Helena And Hermia In A Midsummer Night's Dream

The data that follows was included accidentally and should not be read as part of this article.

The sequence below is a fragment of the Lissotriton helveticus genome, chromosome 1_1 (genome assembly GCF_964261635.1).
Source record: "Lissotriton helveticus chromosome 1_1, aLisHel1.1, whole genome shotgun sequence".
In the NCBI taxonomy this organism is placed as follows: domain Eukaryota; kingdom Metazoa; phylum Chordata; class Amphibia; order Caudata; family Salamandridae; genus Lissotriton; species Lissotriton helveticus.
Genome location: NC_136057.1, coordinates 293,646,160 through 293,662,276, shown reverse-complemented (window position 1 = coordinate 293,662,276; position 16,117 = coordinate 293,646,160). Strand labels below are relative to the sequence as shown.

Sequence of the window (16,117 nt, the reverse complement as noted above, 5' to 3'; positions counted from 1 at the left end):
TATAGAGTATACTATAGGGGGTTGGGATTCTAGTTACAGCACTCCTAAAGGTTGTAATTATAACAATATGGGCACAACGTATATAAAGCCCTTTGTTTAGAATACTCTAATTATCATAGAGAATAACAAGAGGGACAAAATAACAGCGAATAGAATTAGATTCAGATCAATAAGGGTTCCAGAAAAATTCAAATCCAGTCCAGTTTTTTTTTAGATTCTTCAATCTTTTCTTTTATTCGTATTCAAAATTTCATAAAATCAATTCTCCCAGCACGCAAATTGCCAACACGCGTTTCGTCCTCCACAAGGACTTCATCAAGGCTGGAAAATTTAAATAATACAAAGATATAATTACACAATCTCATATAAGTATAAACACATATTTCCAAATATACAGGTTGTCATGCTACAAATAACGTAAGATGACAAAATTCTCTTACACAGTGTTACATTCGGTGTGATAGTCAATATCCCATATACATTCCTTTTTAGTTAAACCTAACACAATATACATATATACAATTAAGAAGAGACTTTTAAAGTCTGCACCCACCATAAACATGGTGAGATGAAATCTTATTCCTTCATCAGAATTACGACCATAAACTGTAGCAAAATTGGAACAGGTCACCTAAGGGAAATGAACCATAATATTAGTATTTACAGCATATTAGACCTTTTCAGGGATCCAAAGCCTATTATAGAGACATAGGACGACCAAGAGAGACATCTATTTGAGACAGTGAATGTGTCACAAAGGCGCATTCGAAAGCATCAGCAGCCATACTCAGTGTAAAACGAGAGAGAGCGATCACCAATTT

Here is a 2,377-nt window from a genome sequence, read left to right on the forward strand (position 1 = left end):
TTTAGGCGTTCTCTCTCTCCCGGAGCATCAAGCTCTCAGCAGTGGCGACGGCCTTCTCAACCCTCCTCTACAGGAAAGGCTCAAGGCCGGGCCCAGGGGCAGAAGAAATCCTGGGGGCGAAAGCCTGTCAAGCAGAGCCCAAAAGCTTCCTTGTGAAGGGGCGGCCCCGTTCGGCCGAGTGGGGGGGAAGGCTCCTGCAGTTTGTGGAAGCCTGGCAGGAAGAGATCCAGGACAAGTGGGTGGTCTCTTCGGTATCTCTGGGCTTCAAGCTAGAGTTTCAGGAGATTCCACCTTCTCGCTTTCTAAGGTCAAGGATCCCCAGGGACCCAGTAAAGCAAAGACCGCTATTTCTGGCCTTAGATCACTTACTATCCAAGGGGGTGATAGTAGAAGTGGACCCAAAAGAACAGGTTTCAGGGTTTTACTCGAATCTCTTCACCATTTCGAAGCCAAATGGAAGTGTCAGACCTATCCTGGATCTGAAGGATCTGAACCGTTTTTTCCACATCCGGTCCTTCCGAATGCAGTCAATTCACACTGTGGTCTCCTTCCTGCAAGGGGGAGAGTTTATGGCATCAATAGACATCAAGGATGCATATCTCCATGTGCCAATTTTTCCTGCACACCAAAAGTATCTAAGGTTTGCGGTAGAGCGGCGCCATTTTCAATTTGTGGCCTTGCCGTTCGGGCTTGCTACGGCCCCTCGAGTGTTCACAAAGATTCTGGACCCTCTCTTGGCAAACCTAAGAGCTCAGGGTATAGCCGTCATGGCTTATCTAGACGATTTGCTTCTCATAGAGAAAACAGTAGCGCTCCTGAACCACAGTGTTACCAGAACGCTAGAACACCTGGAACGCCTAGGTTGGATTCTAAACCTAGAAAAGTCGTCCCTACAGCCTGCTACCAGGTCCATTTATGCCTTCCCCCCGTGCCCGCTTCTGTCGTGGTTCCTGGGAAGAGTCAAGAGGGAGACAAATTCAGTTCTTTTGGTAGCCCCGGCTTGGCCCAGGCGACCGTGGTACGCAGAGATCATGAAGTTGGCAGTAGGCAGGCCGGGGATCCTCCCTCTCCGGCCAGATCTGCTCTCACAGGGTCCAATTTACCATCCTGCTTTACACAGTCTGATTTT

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Names identify, labeling someone in a way that is one’s own yet at the same time shared by thousands. In Shakespeare’s A Midsummer Night’s Dream, the names of his leading female characters are uniquely their own while also connecting them to higher entities that inspired them. Allusions to the Greek gods and heroes run ramped through Shakespeare’s play; especially obvious in his character names, as some are slightly modified or directly from mythology. These deliberate namesakes are often reflected in the actions or traits of the characters but tend to vary between a connection and a separation. The differences between the play and the film, A Midsummer Night’s Dream, serve at different time to strengthen and weaken the allusion of Helena and Hermia to the mythological Greek characters their names were inspired by. As sometimes described in the play and depicted in the film, the physical appearance of the women connects and separates them from their namesakes, Hermes and Helen of Troy. Through nearly half of the play, Helena is discarded as being unwanted and even refers to herself as being “as ugly as a bear” while her namesake refers differently (MSND II, ii, 100). Being named after Helen of Troy, Helena is expected to be the most beautiful woman to have walked the earth and in the movie is depicted as so, with classically beautiful features and voluminous blonde hair, yet the play serves as a contradiction (Hoffman). Being classically beautiful in one but described as

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